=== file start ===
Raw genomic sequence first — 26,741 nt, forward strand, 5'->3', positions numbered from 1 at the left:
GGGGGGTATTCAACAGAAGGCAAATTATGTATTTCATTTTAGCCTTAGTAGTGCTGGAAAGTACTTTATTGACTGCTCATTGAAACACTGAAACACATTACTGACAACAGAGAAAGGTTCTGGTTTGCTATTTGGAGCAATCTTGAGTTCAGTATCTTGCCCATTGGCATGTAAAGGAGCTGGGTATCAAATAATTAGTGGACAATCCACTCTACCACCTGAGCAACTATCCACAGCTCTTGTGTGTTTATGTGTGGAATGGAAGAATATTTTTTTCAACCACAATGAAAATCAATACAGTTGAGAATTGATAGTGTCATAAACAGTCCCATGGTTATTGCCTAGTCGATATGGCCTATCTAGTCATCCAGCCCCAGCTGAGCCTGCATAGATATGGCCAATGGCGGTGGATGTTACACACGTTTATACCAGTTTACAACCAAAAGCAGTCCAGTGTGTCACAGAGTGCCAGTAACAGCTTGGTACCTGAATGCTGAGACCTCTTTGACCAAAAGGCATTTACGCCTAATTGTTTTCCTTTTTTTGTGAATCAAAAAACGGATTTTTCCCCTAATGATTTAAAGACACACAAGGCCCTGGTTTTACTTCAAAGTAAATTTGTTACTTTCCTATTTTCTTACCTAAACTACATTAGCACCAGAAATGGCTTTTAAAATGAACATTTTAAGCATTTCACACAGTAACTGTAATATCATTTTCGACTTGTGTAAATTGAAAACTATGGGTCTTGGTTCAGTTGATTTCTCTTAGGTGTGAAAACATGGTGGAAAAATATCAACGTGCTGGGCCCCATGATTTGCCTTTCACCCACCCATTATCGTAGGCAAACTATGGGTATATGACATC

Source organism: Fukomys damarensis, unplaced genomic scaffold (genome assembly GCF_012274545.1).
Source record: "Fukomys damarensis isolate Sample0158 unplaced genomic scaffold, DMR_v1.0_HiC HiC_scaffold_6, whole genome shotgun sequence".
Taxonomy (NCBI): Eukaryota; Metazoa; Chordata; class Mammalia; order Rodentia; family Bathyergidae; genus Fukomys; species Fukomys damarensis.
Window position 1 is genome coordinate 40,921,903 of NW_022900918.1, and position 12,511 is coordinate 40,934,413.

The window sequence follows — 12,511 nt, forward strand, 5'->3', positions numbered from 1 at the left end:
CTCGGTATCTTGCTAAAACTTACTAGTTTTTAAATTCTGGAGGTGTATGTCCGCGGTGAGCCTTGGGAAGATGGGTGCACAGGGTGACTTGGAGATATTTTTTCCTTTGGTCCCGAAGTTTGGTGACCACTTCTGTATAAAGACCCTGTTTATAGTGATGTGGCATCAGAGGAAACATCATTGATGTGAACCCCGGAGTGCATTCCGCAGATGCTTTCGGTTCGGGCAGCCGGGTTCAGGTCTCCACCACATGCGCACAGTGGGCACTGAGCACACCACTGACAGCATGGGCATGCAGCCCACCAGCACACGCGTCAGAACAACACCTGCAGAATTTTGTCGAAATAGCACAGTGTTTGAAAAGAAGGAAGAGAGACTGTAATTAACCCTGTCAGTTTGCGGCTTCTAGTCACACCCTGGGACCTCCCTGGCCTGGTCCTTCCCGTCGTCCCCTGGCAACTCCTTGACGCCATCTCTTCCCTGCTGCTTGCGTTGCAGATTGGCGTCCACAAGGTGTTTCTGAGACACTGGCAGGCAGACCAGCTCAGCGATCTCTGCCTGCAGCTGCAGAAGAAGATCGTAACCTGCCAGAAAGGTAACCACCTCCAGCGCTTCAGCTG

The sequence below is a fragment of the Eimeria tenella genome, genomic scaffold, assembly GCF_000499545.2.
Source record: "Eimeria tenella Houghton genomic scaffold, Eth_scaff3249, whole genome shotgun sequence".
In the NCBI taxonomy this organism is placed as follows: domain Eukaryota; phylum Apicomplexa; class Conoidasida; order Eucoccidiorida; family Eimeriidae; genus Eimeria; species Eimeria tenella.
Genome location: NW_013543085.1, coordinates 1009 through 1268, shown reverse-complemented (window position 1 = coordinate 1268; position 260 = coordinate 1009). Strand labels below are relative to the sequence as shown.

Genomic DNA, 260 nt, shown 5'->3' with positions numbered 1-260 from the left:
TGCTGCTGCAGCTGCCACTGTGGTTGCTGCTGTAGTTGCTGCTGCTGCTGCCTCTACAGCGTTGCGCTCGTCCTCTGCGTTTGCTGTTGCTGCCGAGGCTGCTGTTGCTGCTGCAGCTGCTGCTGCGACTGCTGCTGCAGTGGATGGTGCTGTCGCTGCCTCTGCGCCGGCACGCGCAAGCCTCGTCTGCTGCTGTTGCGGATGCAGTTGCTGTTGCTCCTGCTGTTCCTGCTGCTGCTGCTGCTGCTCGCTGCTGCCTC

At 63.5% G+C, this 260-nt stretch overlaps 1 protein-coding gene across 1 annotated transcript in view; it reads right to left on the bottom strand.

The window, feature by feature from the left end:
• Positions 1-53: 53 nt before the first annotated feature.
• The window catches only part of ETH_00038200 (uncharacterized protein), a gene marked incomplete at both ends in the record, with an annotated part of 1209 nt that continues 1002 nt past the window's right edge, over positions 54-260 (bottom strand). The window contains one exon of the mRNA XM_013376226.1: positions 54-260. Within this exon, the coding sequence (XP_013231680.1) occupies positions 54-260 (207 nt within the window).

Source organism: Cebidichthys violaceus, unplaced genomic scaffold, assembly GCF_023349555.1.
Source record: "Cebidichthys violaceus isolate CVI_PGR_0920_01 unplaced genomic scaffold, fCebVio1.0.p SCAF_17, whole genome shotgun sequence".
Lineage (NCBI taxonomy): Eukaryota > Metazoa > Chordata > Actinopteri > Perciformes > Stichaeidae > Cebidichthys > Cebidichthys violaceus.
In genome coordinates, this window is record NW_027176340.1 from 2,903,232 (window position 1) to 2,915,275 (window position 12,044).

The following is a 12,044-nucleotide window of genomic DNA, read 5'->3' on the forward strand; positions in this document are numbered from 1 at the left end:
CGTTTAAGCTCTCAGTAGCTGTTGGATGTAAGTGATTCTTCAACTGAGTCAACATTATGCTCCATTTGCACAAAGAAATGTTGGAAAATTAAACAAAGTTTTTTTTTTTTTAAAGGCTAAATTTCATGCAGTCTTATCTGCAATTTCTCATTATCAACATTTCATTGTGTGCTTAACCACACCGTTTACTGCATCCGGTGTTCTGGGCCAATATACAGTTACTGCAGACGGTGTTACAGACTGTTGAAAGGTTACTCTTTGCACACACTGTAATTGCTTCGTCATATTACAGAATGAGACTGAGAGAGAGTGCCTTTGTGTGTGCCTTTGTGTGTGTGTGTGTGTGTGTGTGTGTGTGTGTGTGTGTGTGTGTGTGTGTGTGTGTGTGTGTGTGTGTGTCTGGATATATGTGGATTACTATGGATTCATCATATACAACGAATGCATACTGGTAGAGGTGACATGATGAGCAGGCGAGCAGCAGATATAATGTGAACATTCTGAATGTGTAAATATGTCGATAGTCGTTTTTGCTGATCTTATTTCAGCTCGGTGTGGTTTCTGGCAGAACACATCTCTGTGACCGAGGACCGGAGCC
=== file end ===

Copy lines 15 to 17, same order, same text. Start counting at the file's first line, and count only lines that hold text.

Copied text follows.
At 63.5% G+C, this 260-nt stretch overlaps 1 protein-coding gene across 1 annotated transcript in view; it reads right to left on the bottom strand.

The window, feature by feature from the left end:
• Positions 1-53: 53 nt before the first annotated feature.